1. A pad or pillow with a soft filling, used for resting, reclining, or kneeling.
2. Something resilient used as a rest, support, or shock absorber.
3. A mat placed or attached beneath carpeting to provide softness and increase durability.
4. A padlike body part.
5. Games The rim bordering the playing surface of a billiard table.
6. A pillow used in lacemaking.
7. Something that mitigates or relieves an adverse effect: extra funds serving as a cushion against future inflation.
tr.v. cush·ioned, cush·ion·ing, cush·ions
1. To provide with a cushion: cushion a bench.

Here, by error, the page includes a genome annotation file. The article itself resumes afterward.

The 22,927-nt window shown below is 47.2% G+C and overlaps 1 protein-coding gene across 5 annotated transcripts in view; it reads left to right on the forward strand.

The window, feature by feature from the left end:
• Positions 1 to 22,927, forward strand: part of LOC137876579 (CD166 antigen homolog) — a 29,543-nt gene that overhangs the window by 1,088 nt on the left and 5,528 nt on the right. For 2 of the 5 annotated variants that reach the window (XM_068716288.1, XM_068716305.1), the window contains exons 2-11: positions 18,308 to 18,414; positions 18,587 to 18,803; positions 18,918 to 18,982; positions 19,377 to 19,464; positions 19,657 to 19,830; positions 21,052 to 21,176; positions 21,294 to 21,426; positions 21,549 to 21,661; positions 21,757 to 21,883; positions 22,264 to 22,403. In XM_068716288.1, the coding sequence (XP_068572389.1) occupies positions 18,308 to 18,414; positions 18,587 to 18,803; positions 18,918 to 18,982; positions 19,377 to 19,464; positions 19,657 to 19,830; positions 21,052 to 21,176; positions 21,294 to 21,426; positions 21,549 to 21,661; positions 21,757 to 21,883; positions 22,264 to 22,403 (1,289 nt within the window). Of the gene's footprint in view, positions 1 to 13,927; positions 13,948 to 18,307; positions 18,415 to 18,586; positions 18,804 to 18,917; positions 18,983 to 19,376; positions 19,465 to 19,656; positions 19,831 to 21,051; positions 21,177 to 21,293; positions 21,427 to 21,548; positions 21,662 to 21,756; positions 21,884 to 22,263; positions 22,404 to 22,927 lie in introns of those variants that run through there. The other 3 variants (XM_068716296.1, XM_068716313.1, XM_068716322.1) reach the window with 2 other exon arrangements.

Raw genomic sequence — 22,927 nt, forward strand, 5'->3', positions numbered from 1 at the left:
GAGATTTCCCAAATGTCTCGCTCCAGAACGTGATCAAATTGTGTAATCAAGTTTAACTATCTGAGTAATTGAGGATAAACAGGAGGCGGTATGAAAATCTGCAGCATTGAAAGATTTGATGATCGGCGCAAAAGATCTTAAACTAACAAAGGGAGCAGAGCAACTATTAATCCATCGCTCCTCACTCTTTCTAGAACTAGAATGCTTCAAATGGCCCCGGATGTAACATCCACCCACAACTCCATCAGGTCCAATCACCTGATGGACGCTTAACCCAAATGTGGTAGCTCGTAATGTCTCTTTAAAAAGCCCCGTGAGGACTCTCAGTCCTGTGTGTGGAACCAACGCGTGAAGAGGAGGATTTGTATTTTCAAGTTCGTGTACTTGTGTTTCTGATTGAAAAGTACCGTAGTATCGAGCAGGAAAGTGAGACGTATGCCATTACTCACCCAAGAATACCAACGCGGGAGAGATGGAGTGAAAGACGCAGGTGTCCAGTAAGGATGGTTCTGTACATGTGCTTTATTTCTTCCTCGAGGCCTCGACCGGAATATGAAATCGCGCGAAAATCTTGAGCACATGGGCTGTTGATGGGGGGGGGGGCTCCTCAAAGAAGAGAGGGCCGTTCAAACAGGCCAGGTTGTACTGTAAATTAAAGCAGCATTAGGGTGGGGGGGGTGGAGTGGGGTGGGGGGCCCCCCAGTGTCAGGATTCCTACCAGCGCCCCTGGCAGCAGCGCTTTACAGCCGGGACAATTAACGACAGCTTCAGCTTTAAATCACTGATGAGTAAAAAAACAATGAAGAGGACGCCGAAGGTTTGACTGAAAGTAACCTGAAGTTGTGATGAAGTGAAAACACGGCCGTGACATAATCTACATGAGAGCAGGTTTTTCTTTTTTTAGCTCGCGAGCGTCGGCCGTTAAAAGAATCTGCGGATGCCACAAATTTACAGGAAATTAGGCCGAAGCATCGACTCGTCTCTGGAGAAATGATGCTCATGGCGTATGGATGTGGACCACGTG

2. To place or seat on a cushion.
3. To cover or hide (something) with or as if with a cushion.
4. To protect from impacts or other disturbing effects: an automobile suspension that cushions the ride.
5. To mitigate the effects of; absorb the shock of: cushion a blow.
[Middle English cushin, from Old French coussin, from Vulgar Latin *coxīnum, from Latin coxa, hip.]
The American Heritage® Dictionary of the English Language, Fifth Edition copyright ©2022 by HarperCollins Publishers. All rights reserved.
Indo-European & Semitic Roots Appendices
Thousands of entries in the dictionary include etymologies that trace their origins back to reconstructed proto-languages. You can obtain more information about these forms in our online appendices:
The Indo-European appendix covers nearly half of the Indo-European roots that have left their mark on English words. A more complete treatment of Indo-European roots and the English words derived from them is available in our Dictionary of Indo-European Roots.